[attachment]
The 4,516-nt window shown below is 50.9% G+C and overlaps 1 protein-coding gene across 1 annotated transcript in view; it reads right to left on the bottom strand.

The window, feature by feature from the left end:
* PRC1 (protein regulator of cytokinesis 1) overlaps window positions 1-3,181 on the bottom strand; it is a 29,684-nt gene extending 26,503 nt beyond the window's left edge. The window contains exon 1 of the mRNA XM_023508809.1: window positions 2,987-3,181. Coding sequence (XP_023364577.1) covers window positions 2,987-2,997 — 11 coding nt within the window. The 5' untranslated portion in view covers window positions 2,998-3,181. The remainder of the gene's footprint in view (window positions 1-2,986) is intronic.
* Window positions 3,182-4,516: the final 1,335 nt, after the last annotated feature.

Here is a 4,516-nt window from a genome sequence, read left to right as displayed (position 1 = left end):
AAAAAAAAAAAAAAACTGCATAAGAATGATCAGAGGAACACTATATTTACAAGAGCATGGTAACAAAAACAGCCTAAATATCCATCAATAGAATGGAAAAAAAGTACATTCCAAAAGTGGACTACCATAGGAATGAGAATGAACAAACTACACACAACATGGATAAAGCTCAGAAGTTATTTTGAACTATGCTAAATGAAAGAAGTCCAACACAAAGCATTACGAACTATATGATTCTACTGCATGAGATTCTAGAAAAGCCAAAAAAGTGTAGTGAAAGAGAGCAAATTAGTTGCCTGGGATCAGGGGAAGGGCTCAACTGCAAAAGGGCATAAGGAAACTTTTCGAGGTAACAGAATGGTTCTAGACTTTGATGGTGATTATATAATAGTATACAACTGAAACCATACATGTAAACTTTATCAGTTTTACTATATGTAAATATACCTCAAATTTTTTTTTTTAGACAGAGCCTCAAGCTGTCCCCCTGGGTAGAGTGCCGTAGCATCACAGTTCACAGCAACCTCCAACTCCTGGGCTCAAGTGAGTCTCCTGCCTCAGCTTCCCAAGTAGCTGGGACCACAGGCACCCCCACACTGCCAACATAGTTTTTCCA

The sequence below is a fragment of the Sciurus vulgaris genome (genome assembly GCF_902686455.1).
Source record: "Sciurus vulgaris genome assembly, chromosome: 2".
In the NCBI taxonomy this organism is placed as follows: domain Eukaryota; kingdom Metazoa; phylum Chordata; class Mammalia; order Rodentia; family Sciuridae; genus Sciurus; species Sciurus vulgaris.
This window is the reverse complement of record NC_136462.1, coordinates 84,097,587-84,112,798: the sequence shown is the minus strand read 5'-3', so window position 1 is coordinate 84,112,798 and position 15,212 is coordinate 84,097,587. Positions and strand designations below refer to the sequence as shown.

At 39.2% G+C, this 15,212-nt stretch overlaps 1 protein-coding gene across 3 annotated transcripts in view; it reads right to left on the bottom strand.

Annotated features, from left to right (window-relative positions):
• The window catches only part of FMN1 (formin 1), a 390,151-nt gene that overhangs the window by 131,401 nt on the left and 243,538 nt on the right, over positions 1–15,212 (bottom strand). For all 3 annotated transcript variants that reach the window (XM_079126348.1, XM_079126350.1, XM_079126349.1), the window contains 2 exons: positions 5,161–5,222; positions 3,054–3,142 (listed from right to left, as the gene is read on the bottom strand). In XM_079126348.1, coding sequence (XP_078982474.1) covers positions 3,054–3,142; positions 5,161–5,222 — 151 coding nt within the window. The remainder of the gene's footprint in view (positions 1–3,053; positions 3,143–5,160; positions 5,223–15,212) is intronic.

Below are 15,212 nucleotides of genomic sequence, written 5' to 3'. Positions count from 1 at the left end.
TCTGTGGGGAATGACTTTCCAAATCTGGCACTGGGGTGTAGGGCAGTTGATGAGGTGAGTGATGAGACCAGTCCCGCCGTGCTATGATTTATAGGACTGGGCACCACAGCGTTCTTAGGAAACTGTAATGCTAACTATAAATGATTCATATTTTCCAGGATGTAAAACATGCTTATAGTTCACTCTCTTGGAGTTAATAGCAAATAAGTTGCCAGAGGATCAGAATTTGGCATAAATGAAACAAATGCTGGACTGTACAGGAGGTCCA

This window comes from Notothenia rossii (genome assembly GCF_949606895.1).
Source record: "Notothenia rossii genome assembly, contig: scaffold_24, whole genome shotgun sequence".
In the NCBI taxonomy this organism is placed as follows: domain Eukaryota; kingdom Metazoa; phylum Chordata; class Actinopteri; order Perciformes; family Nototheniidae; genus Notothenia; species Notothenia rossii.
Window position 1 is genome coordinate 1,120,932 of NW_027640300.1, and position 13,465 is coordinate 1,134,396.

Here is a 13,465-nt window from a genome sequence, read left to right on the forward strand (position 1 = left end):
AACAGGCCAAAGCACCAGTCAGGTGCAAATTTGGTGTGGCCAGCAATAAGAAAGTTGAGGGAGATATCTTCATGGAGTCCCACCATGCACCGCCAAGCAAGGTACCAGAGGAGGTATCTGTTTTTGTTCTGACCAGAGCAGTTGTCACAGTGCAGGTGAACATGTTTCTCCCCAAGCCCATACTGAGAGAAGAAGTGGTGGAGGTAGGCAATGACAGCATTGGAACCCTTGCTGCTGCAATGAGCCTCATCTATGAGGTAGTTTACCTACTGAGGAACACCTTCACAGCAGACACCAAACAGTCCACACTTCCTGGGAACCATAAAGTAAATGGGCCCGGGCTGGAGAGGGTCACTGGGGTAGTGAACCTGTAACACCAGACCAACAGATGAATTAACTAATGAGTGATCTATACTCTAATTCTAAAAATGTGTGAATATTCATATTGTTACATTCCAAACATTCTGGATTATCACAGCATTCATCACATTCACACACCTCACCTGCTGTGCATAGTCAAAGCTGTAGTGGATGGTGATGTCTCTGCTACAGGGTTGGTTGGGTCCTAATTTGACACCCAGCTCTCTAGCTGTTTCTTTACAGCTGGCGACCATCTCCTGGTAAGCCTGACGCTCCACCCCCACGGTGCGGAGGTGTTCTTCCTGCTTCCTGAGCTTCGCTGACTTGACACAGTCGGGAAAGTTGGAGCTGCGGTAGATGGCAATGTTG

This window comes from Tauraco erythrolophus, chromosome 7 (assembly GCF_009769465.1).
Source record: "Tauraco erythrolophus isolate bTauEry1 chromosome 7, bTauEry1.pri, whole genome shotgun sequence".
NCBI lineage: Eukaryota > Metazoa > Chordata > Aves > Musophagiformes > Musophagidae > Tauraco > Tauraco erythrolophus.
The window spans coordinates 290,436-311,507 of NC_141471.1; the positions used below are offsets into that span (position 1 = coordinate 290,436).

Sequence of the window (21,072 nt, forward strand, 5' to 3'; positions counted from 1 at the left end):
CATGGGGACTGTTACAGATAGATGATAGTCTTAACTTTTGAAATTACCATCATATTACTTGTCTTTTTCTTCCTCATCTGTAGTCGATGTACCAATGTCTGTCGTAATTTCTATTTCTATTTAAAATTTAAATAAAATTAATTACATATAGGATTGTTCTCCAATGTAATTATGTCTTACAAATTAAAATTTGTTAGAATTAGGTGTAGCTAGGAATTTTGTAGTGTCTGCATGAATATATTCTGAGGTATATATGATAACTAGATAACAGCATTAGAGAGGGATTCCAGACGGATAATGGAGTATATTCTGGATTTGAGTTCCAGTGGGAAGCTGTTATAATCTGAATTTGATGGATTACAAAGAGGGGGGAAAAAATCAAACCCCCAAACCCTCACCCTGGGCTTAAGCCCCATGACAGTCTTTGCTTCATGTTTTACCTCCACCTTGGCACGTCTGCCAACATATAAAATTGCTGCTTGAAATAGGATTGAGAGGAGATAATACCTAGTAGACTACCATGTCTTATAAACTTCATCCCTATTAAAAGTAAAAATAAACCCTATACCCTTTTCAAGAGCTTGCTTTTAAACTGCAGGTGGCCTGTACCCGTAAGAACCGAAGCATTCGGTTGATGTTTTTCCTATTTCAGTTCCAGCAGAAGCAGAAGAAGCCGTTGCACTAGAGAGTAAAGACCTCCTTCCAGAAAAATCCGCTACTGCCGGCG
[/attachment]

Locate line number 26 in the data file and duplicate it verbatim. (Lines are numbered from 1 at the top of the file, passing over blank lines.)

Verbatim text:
Sequence of the window (21,072 nt, forward strand, 5' to 3'; positions counted from 1 at the left end):